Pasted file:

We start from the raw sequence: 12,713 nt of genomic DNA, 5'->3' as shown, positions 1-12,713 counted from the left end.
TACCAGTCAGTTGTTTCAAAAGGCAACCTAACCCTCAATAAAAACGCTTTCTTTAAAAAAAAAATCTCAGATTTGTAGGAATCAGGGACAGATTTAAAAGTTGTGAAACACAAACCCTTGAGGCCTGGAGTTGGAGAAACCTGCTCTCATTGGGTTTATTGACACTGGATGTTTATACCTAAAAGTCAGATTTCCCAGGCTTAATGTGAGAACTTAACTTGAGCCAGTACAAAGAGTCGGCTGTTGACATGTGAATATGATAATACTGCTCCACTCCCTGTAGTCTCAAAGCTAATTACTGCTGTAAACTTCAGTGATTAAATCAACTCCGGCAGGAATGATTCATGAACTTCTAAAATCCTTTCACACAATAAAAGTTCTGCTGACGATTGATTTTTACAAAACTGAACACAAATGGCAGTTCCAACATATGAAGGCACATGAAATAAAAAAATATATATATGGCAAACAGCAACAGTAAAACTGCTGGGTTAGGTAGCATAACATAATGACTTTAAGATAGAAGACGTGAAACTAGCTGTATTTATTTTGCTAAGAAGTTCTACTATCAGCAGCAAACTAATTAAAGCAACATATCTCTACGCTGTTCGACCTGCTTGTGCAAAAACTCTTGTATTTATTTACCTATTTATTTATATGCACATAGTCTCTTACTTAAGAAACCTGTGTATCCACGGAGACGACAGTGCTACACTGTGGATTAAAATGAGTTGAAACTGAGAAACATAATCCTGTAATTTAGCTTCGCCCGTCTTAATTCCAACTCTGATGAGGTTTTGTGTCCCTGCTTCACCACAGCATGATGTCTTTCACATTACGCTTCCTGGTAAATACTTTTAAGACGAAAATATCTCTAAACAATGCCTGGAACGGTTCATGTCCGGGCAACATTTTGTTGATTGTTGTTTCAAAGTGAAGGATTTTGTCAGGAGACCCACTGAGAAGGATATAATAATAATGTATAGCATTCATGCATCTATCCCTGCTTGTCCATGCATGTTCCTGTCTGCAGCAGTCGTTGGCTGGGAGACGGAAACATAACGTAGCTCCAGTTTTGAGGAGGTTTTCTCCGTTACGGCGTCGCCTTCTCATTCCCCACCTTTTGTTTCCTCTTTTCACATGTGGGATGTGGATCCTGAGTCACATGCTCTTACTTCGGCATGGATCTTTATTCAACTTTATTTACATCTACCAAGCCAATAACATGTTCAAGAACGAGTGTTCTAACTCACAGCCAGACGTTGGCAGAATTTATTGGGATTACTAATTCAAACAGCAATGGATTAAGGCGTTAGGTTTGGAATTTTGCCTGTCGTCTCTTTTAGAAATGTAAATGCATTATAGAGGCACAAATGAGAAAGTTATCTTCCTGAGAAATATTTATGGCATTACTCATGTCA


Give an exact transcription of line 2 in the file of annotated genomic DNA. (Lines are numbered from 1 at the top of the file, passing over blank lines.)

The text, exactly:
TACCAGTCAGTTGTTTCAAAAGGCAACCTAACCCTCAATAAAAACGCTTTCTTTAAAAAAAAAATCTCAGATTTGTAGGAATCAGGGACAGATTTAAAAGTTGTGAAACACAAACCCTTGAGGCCTGGAGTTGGAGAAACCTGCTCTCATTGGGTTTATTGACACTGGATGTTTATACCTAAAAGTCAGATTTCCCAGGCTTAATGTGAGAACTTAACTTGAGCCAGTACAAAGAGTCGGCTGTTGACATGTGAATATGATAATACTGCTCCACTCCCTGTAGTCTCAAAGCTAATTACTGCTGTAAACTTCAGTGATTAAATCAACTCCGGCAGGAATGATTCATGAACTTCTAAAATCCTTTCACACAATAAAAGTTCTGCTGACGATTGATTTTTACAAAACTGAACACAAATGGCAGTTCCAACATATGAAGGCACATGAAATAAAAAAATATATATATGGCAAACAGCAACAGTAAAACTGCTGGGTTAGGTAGCATAACATAATGACTTTAAGATAGAAGACGTGAAACTAGCTGTATTTATTTTGCTAAGAAGTTCTACTATCAGCAGCAAACTAATTAAAGCAACATATCTCTACGCTGTTCGACCTGCTTGTGCAAAAACTCTTGTATTTATTTACCTATTTATTTATATGCACATAGTCTCTTACTTAAGAAACCTGTGTATCCACGGAGACGACAGTGCTACACTGTGGATTAAAATGAGTTGAAACTGAGAAACATAATCCTGTAATTTAGCTTCGCCCGTCTTAATTCCAACTCTGATGAGGTTTTGTGTCCCTGCTTCACCACAGCATGATGTCTTTCACATTACGCTTCCTGGTAAATACTTTTAAGACGAAAATATCTCTAAACAATGCCTGGAACGGTTCATGTCCGGGCAACATTTTGTTGATTGTTGTTTCAAAGTGAAGGATTTTGTCAGGAGACCCACTGAGAAGGATATAATAATAATGTATAGCATTCATGCATCTATCCCTGCTTGTCCATGCATGTTCCTGTCTGCAGCAGTCGTTGGCTGGGAGACGGAAACATAACGTAGCTCCAGTTTTGAGGAGGTTTTCTCCGTTACGGCGTCGCCTTCTCATTCCCCACCTTTTGTTTCCTCTTTTCACATGTGGGATGTGGATCCTGAGTCACATGCTCTTACTTCGGCATGGATCTTTATTCAACTTTATTTACATCTACCAAGCCAATAACATGTTCAAGAACGAGTGTTCTAACTCACAGCCAGACGTTGGCAGAATTTATTGGGATTACTAATTCAAACAGCAATGGATTAAGGCGTTAGGTTTGGAATTTTGCCTGTCGTCTCTTTTAGAAATGTAAATGCATTATAGAGGCACAAATGAGAAAGTTATCTTCCTGAGAAATATTTATGGCATTACTCATGTCA